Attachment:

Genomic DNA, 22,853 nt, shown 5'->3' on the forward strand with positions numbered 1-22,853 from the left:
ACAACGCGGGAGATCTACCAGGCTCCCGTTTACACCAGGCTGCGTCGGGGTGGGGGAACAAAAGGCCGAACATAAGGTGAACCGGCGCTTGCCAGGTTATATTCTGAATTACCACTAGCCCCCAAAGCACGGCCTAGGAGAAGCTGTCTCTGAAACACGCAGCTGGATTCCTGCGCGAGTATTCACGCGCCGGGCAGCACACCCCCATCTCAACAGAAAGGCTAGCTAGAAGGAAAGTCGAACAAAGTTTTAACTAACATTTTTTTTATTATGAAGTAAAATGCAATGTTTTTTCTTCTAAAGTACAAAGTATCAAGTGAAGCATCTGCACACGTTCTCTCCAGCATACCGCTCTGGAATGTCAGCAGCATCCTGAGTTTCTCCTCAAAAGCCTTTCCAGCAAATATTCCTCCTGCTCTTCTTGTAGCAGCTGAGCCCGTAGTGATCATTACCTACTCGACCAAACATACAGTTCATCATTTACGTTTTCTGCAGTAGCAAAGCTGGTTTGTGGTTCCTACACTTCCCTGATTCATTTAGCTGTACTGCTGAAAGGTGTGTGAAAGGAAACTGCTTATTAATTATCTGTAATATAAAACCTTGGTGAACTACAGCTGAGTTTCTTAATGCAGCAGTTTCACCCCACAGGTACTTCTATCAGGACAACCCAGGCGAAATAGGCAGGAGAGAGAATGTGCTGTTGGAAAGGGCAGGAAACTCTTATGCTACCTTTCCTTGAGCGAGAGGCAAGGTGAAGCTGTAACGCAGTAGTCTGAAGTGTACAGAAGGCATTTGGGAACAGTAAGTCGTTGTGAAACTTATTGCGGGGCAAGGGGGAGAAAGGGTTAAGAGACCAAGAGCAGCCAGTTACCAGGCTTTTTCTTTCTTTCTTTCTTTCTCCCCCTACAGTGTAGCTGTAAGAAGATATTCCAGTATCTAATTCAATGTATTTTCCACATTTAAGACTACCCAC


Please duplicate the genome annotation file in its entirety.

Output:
Genomic DNA, 22,853 nt, shown 5'->3' on the forward strand with positions numbered 1-22,853 from the left:
ACAACGCGGGAGATCTACCAGGCTCCCGTTTACACCAGGCTGCGTCGGGGTGGGGGAACAAAAGGCCGAACATAAGGTGAACCGGCGCTTGCCAGGTTATATTCTGAATTACCACTAGCCCCCAAAGCACGGCCTAGGAGAAGCTGTCTCTGAAACACGCAGCTGGATTCCTGCGCGAGTATTCACGCGCCGGGCAGCACACCCCCATCTCAACAGAAAGGCTAGCTAGAAGGAAAGTCGAACAAAGTTTTAACTAACATTTTTTTTATTATGAAGTAAAATGCAATGTTTTTTCTTCTAAAGTACAAAGTATCAAGTGAAGCATCTGCACACGTTCTCTCCAGCATACCGCTCTGGAATGTCAGCAGCATCCTGAGTTTCTCCTCAAAAGCCTTTCCAGCAAATATTCCTCCTGCTCTTCTTGTAGCAGCTGAGCCCGTAGTGATCATTACCTACTCGACCAAACATACAGTTCATCATTTACGTTTTCTGCAGTAGCAAAGCTGGTTTGTGGTTCCTACACTTCCCTGATTCATTTAGCTGTACTGCTGAAAGGTGTGTGAAAGGAAACTGCTTATTAATTATCTGTAATATAAAACCTTGGTGAACTACAGCTGAGTTTCTTAATGCAGCAGTTTCACCCCACAGGTACTTCTATCAGGACAACCCAGGCGAAATAGGCAGGAGAGAGAATGTGCTGTTGGAAAGGGCAGGAAACTCTTATGCTACCTTTCCTTGAGCGAGAGGCAAGGTGAAGCTGTAACGCAGTAGTCTGAAGTGTACAGAAGGCATTTGGGAACAGTAAGTCGTTGTGAAACTTATTGCGGGGCAAGGGGGAGAAAGGGTTAAGAGACCAAGAGCAGCCAGTTACCAGGCTTTTTCTTTCTTTCTTTCTTTCTCCCCCTACAGTGTAGCTGTAAGAAGATATTCCAGTATCTAATTCAATGTATTTTCCACATTTAAGACTACCCAC